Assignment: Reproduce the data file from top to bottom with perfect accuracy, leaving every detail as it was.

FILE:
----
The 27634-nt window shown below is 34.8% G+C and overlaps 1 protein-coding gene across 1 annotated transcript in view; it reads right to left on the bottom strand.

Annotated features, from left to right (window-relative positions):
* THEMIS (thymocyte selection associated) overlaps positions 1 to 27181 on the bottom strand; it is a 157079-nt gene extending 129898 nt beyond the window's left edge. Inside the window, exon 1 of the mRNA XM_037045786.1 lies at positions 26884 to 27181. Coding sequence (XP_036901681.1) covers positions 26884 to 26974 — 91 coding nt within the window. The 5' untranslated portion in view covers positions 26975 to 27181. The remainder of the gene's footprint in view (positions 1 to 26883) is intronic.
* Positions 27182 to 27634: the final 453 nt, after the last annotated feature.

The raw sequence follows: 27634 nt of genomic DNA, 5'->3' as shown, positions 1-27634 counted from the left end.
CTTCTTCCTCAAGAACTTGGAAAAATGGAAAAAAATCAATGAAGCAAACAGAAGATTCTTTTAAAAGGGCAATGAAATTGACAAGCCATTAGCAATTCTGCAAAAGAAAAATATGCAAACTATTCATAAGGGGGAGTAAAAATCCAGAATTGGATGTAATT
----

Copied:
The 27634-nt window shown below is 34.8% G+C and overlaps 1 protein-coding gene across 1 annotated transcript in view; it reads right to left on the bottom strand.

Annotated features, from left to right (window-relative positions):
* THEMIS (thymocyte selection associated) overlaps positions 1 to 27181 on the bottom strand; it is a 157079-nt gene extending 129898 nt beyond the window's left edge. Inside the window, exon 1 of the mRNA XM_037045786.1 lies at positions 26884 to 27181. Coding sequence (XP_036901681.1) covers positions 26884 to 26974 — 91 coding nt within the window. The 5' untranslated portion in view covers positions 26975 to 27181. The remainder of the gene's footprint in view (positions 1 to 26883) is intronic.
* Positions 27182 to 27634: the final 453 nt, after the last annotated feature.

The raw sequence follows: 27634 nt of genomic DNA, 5'->3' as shown, positions 1-27634 counted from the left end.
CTTCTTCCTCAAGAACTTGGAAAAATGGAAAAAAATCAATGAAGCAAACAGAAGATTCTTTTAAAAGGGCAATGAAATTGACAAGCCATTAGCAATTCTGCAAAAGAAAAATATGCAAACTATTCATAAGGGGGAGTAAAAATCCAGAATTGGATGTAATT